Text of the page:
Aftermath: Islands at Walter's on Washington
Photos by Brigitte B. Zabak
Islands, a sextet of indie rockers from Montreal, Quebec, didn’t always have it quite so together. The last couple of years have been an unstable buoy upon which lead singer/songwriter Nicholas Thorburn floated unsteadily, waiting for people with the right combination of passion, dexterity and vision.
But now Thorburn has found his brethren in song, and the product of their union is a sound rich in texture and volume. This year's Arm’s Way, their sophomore release, is full of songs layered with macabre instrumentation and provocative lyrics that gain greater depth and momentum in a live setting like the large, enthusiastic crowd last night at Walter’s. If anyone ever wonders where American fans of the band reside, apparently a large number of them are right here in Houston. Who knew?
The night started off with the high-energy antics of Dublin-based Crayonsmith. Adorned in a chicken costume, lead singer Ciaran Smith belted out solid indie-pop tunes a little reminiscent of The Flaming Lips. It was the right blend of keyboards to guitar, but what really made their performance was how engaging and committed Crayonsmith was to the audience.
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The dreaded "indie-rock red eye" strikes again...
L.A.-based hip hop artist AWOL One came out next. Although a couple of moments during his performance seemed promising, the general consensus seemed to be that he left much to be desired - the music came off more Linkin Park than Biz Markie.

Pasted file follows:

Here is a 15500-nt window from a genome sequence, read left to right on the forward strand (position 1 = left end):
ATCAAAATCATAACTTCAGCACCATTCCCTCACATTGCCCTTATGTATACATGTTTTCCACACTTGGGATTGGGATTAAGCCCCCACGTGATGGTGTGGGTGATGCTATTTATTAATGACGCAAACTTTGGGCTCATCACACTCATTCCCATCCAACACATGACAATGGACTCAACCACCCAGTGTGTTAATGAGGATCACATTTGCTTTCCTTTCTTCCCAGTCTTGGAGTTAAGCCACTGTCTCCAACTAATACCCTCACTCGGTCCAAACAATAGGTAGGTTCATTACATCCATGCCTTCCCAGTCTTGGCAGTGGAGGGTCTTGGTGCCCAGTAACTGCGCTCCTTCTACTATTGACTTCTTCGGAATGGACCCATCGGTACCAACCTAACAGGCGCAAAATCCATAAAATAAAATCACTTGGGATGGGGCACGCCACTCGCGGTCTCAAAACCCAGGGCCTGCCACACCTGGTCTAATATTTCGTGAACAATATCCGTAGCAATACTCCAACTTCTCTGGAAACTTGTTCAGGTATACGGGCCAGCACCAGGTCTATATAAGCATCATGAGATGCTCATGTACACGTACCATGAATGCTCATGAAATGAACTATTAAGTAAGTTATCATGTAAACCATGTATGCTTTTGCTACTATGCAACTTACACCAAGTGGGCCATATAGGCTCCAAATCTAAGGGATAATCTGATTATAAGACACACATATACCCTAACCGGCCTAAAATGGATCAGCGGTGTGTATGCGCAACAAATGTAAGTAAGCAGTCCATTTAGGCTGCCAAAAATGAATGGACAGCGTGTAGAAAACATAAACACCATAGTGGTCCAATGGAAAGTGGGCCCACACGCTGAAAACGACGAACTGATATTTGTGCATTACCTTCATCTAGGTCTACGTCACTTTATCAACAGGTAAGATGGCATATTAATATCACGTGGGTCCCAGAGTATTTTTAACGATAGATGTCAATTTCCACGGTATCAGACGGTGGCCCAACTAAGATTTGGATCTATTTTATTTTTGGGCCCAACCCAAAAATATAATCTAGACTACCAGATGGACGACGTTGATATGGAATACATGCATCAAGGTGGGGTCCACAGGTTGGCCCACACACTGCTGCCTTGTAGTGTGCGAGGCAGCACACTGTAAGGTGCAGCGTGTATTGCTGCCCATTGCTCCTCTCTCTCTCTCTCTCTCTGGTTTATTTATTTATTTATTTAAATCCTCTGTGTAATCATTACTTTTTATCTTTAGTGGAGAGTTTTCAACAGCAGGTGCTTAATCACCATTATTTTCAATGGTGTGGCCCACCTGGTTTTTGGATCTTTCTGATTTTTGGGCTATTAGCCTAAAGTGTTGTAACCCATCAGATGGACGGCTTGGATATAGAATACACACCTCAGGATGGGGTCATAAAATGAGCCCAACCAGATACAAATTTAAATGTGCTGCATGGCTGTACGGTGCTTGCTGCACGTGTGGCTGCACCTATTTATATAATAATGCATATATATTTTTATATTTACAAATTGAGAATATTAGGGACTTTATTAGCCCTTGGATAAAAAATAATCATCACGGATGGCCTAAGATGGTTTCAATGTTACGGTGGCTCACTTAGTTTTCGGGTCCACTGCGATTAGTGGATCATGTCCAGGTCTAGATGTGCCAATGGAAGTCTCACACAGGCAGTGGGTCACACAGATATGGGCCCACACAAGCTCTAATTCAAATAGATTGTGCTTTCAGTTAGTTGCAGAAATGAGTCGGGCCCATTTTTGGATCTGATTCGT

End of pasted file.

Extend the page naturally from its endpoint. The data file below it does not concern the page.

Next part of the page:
Eight strings, one beer: bassists Lee Walker (Basses Loaded) and Melissa Lonchambon (Sharks & Sailors).
After making the audience steep in the room’s unbearable heat, Islands took to the stage and played with a level of intensity that remained consistent from beginning to end. Every song was a new experience and the audience never knew what to expect. No instrument was off limits - everything from a bass clarinet to a heavy-linked chain was used to create beautifully eerie, complex songs.
Islands’ ability to invoke an array of different images and emotions in one song is astounding. Every note was polished and succinct, and the instrumentation combined together in such a way that allowed each to be separate and distinct but still part of the communal sound.
Everything about this show was spot on. Well, almost everything. But it was an inspirational fun indie-rock experience, which aren’t always as abundant as some would like around these parts. - Brigitte B. Zabak
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